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Luxury New Zealand FEATURE
to some of the best skiing in Australasia. Indeed,
the area hosts many world-class European
skiers during the winter months, in the region
to keep up their training during the northern
off-season. For the same reason, Wanaka's superb
mountaineering makes it an off-season home for
a number of Everest guides.
If you prefer your pursuits to be more
leisurely, the region's famed food and wine will
be sure to keep you occupied. A day's tour
through the wine region is highly recommended,
with many drops only available from local cellar
doors. Pinot noir comprises 70 per cent of the
grape plantings in Central Otago, the region's
dry, cool climate perfect for the cultivation of
this notoriously tricky variety. If you're more
into whites, however, you shouldn't stop with the
celebrated sauvignon blanc -- there are many
other, unheralded varieties that are sure to please.
Our favourite was the crisp Gr ner Veltliner from
Bannock Brae. This little-known Austrian grape
has been garnering a bit more attention lately
because it pairs well with so many things, from
fish and lighter meat dishes to spicy curries.
In addition to its wine, the region is bursting
with magnificent produce. Local dairy products
are superb, from yoghurts and milks to a huge
array of cheeses. The famed Bluff oysters, grown
slowly in the cold, clean waters of Foveaux Strait,
are big, plump and juicy and absolutely fantastic.
Locally caught lobster, freshwater trout and an
array of seafood such as blue cod, salmon and
green-lipped mussels are all on offer.
And then there's the meat. As a die-hard
carnivore, I went from one happy meal to the
next. While Wanaka offers a wide range of
fine places to eat and drink, we found ourselves
enjoying many meals at The Dacha, its chef
producing some of the finest meals we had
enjoyed in a while. We breakfasted on local dairy
products and Central Otago's legendary stone
fruit (seen by many as nature's confectionary;
naturally clean and intensely flavoured cherries,
apricots, nectarines and peaches). In the evenings,
we dined on local beef, venison and, naturally,
lamb, washed down with the region's finest.
THINGS TO DO
For a quintessential New Zealand experience,
Wanaka has it all, and with the mountains and
lakes on your doorstep, The Dacha is the perfect
base from which to explore and experience the
best of Central Otago and the Queenstown-
Lakes District. Your biggest problem will be
deciding what to do each day... kayaking or
paddleboarding on the lake, mountain biking
and rock climbing, or just reading by the heated
lap pool with Lake Wanaka for company.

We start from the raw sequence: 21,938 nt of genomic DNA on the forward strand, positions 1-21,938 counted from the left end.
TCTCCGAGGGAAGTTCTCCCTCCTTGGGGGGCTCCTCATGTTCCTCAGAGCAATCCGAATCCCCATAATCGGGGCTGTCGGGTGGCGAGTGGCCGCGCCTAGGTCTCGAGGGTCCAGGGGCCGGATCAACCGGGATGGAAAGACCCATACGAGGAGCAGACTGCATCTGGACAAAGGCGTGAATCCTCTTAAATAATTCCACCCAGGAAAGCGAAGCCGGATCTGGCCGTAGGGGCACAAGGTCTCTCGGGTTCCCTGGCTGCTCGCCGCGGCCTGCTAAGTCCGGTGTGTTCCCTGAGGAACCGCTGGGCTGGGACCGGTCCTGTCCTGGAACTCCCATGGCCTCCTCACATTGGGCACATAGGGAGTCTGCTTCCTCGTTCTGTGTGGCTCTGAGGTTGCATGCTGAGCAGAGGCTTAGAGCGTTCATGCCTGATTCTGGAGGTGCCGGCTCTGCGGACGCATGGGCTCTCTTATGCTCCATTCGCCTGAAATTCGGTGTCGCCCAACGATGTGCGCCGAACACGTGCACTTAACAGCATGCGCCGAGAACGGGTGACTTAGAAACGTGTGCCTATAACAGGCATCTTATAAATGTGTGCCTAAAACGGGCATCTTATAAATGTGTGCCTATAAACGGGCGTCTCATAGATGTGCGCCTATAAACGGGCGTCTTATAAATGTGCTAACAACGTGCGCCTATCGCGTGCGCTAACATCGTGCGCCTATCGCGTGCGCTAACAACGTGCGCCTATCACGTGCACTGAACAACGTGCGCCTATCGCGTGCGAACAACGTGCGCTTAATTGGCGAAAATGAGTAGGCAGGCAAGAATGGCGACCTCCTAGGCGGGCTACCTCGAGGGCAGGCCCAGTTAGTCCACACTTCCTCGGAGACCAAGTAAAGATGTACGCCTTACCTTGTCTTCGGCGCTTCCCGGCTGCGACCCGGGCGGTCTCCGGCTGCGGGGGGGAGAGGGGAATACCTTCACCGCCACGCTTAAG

Whatever outdoor activity you're into,
regardless of your skill or level of bravery, there's
The Dacha is the perfect
base from which to explore...
something to suit everyone. The shoulder months
of March to May and September to November
offer warm days and cool nights -- perfect for
any number of land- and water-based activities.
There are numerous walking trails, ranging in
length from a few hours to days -- even weeks --
so you can tailor your hike to suit your fitness.
Most wonderfully, there is no risk of any deadly
creatures along the way -- no lethal snakes,
spiders, or super-nasty crawlies of any stripe.
We spent a couple of mornings walking along
Lake Wanaka (a two-minute drive from the house
and the fourth-largest lake in New Zealand)
towards the mouth of the Clutha River. It was
easy going, and a lovely introduction to this part
of the world. We also took the kayaks out on the
lake for a magical couple of hours. If you're keen,
the staff at The Dacha can pack a picnic, and
you can kayak to Ruby Island across the lake for
lunch. It's also possible to charter a boat to Mou
Waho island, a pest-free sanctuary to several types
of birds and insects gone from the mainland.
If you're after more high-adrenalin pursuits,
paraglide from the aptly named Remarkables
mountain range, walk the Wanaka waterfalls
on a wire, or skydive from a fixed-wing plane or
helicopter. New Zealand is also the home of the
first commercial bungy jump, opened in 1988
on the Kawarau bridge. The Nevis bungy is the
highest in NZ and is not for the faint hearted!
The concierge at The Dacha can discuss
activities with you, from mountain-bike riding to
heli-skiing, as well as handling the bookings. And,
if you're there in winter, it's just 30 minutes to
Treble Cone ski fields, widely regarded as home
The view from the terrace at The Dacha
(photography Nina Henderson).
Photography Nina Henderson.
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